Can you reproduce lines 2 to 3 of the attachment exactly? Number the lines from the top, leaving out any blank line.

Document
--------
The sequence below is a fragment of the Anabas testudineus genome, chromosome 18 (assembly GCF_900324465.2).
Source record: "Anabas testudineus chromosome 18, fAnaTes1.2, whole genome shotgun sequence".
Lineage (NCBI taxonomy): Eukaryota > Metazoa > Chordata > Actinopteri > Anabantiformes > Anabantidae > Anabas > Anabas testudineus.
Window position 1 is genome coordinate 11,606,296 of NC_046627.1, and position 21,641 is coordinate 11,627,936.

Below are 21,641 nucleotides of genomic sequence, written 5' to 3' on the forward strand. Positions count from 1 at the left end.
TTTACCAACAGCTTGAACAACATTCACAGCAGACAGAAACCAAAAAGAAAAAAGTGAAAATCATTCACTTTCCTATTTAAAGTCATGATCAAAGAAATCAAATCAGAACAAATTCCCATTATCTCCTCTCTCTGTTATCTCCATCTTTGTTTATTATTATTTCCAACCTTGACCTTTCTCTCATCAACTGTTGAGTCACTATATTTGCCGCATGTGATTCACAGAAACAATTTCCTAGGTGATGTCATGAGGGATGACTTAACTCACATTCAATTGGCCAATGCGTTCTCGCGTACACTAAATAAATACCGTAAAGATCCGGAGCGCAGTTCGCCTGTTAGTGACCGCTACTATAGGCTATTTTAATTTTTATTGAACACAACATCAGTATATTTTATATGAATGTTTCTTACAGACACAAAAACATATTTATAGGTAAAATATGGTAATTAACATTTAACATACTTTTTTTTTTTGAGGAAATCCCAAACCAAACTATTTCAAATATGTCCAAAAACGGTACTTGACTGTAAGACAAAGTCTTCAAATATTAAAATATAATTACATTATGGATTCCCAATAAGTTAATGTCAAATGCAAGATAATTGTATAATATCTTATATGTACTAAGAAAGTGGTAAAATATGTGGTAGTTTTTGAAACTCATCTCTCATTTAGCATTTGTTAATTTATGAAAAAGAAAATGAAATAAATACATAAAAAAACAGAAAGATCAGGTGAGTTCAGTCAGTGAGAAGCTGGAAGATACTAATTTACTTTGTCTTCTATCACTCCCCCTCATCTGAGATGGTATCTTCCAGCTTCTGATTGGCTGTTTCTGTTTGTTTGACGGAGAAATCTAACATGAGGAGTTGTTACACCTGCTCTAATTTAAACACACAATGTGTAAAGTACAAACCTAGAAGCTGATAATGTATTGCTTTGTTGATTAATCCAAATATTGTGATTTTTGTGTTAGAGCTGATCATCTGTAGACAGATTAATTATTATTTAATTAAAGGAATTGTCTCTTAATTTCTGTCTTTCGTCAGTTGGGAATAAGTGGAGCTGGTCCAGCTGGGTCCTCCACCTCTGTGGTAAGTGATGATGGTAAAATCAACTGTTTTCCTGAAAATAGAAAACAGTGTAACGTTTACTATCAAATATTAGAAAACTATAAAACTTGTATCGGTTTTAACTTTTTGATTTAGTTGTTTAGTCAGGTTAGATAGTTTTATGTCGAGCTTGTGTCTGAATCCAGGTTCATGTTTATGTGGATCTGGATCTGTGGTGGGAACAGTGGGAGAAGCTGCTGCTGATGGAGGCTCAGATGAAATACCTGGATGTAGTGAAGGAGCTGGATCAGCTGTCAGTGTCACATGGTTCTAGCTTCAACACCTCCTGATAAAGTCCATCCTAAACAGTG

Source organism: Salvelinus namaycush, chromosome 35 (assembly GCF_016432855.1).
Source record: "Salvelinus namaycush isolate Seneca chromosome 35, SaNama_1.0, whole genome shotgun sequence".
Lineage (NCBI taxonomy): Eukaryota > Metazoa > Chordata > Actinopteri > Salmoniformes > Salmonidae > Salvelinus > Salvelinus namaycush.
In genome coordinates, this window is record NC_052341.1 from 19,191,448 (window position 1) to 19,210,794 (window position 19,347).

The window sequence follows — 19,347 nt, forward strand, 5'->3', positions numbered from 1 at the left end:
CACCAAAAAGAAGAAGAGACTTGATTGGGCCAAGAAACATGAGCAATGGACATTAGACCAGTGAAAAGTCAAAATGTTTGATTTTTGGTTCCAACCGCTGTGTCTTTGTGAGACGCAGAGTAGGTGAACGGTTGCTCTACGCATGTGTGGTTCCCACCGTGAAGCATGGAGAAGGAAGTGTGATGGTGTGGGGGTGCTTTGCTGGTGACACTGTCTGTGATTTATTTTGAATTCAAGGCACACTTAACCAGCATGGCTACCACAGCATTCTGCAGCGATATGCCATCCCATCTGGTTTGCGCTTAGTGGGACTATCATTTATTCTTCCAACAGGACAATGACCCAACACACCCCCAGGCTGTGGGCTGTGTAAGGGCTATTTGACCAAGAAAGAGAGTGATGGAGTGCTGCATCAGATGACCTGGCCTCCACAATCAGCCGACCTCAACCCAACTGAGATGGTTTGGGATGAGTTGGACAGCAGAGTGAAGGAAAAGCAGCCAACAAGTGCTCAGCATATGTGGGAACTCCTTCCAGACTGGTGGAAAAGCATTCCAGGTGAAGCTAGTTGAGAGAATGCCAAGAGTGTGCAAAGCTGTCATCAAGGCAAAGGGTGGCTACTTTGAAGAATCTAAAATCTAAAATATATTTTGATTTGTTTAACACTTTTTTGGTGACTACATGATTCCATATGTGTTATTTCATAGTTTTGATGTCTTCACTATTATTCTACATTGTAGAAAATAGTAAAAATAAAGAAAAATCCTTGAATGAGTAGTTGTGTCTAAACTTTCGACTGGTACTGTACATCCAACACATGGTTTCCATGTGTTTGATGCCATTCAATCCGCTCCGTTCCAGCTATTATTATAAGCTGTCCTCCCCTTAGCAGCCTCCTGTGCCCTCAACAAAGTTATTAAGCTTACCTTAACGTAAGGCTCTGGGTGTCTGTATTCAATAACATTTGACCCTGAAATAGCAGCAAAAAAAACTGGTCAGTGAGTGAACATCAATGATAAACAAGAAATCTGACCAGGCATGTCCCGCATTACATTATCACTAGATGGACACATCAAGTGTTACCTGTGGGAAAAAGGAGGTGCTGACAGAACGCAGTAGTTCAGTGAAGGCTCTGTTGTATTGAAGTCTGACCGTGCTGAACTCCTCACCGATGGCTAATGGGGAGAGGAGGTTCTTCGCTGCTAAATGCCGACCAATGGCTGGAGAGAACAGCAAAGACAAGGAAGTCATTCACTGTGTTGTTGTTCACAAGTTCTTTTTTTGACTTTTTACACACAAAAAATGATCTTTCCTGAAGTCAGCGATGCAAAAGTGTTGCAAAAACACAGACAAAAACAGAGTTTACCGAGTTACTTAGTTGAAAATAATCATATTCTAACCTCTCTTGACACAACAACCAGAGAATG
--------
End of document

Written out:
Source record: "Anabas testudineus chromosome 18, fAnaTes1.2, whole genome shotgun sequence".
Lineage (NCBI taxonomy): Eukaryota > Metazoa > Chordata > Actinopteri > Anabantiformes > Anabantidae > Anabas > Anabas testudineus.